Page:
A Walmart pricing undercover investigation has revealed some interesting aspects of the retail monolith's cost strategies -- including a look at how Americans often say processed food is unfortunately cheaper than produce and raw ingredients.
Reporter Tracie McMillan's Walmart pricing research was part of a larger look into American food pricing and habits for a book titled The American Way of Eating: Undercover at Walmart, Applebee's, Farm Fields, and the Dinner Table.
McMillan discussed her Walmart undercover discoveries with Splendid Table -- explaining how in part she intended to look at areas in which inner-city residents often have little access to fresh foods and ingredients, often called "food deserts."
She says that while she was surprised at some of her findings (such as that the produce she saw in her work being priced competitively to processed items some of the time), the institutions she probed also have a long way to go to make fresh veggies and fruit a stronger part of inventory.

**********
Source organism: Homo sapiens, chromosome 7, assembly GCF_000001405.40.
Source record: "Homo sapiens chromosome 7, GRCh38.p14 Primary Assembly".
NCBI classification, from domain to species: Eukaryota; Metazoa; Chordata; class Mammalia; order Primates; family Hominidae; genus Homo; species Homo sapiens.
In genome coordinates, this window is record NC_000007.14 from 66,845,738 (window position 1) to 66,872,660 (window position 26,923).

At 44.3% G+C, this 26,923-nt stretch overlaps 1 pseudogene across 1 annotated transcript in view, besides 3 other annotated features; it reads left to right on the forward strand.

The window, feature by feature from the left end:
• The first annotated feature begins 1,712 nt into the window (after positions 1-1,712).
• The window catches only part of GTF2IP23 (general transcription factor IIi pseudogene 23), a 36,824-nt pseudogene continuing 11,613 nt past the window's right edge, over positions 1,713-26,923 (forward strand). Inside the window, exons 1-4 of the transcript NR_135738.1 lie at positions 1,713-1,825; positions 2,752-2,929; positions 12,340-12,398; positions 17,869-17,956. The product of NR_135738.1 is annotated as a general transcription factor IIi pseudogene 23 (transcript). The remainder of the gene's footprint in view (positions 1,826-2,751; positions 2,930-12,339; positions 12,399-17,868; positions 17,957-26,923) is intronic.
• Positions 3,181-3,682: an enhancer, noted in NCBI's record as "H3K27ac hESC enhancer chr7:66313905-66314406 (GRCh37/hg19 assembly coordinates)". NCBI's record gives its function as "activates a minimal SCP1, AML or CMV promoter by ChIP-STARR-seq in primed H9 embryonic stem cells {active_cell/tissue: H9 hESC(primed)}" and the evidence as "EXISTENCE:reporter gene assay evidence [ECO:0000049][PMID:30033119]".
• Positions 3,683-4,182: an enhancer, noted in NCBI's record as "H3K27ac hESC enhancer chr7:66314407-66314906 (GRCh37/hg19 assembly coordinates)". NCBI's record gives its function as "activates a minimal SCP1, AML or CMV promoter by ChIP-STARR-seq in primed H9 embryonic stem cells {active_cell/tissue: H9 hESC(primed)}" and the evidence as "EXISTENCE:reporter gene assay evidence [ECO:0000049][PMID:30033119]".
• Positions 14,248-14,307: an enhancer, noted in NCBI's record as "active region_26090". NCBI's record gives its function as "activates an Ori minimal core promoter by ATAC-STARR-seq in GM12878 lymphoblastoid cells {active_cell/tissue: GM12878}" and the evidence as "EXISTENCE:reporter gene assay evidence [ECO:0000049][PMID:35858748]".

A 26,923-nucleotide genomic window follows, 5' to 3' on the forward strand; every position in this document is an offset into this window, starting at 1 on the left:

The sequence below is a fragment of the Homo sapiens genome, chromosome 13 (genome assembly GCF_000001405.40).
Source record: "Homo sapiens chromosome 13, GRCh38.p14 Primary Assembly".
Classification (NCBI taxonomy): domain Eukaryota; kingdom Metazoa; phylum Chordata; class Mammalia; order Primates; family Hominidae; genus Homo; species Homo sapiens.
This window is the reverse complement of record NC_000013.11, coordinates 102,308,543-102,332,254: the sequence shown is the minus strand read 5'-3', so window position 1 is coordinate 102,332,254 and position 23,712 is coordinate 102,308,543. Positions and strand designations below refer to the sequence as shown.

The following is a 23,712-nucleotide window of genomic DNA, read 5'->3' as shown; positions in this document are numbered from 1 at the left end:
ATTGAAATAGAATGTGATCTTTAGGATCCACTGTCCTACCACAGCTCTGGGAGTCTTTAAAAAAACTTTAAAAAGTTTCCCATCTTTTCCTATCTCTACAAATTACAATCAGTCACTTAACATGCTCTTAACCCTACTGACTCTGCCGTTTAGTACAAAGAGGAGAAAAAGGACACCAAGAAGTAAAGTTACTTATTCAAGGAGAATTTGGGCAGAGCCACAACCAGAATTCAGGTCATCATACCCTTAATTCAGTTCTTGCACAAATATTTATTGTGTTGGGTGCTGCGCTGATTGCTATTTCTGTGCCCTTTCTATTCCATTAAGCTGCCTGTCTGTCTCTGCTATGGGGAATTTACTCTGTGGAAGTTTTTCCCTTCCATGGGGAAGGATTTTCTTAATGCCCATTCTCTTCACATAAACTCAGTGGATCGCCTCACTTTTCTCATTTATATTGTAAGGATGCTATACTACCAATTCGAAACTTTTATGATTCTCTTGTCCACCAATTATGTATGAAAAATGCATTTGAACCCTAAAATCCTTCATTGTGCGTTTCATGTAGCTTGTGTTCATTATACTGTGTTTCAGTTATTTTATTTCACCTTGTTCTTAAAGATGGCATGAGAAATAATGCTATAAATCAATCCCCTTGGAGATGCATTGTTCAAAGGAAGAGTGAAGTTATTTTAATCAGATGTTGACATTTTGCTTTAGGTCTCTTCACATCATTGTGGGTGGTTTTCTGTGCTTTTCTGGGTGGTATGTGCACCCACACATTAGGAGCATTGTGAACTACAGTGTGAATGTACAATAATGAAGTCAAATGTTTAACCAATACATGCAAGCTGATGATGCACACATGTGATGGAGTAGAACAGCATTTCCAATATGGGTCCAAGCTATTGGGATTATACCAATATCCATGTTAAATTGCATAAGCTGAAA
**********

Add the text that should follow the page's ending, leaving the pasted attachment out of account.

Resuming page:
McMillan spoke of being tasked as she worked at Walmart with tossing hundreds of pounds of fresh asparagus that never made it to shelves, saying that retailers are often unable to efficiently move highly perishable items through their stocks:
"The most interesting thing I cottoned onto in my work at Walmart was just that there's this very strong narrative we hear about corporate efficiencies and how everything works like this clean, well-oiled machine. At least in the Walmart I was at, that completely broke down when it came to produce."
"It just was this very interesting lesson in both how difficult and tricky it is to manage a produce section right. If you think about it, somebody has to be on top of the 300 to 500 items that are all dying at different rates in front of you. We talk so much about wanting to love your farmer and know your farmer, but I came out of this feeling like we really should know and love our produce managers. That's a really difficult job and it's incredibly important for us."
You can read McMillan's Walmart pricing interview (as well as fascinating bits about agricultural workers) with Splendid Table by clicking here.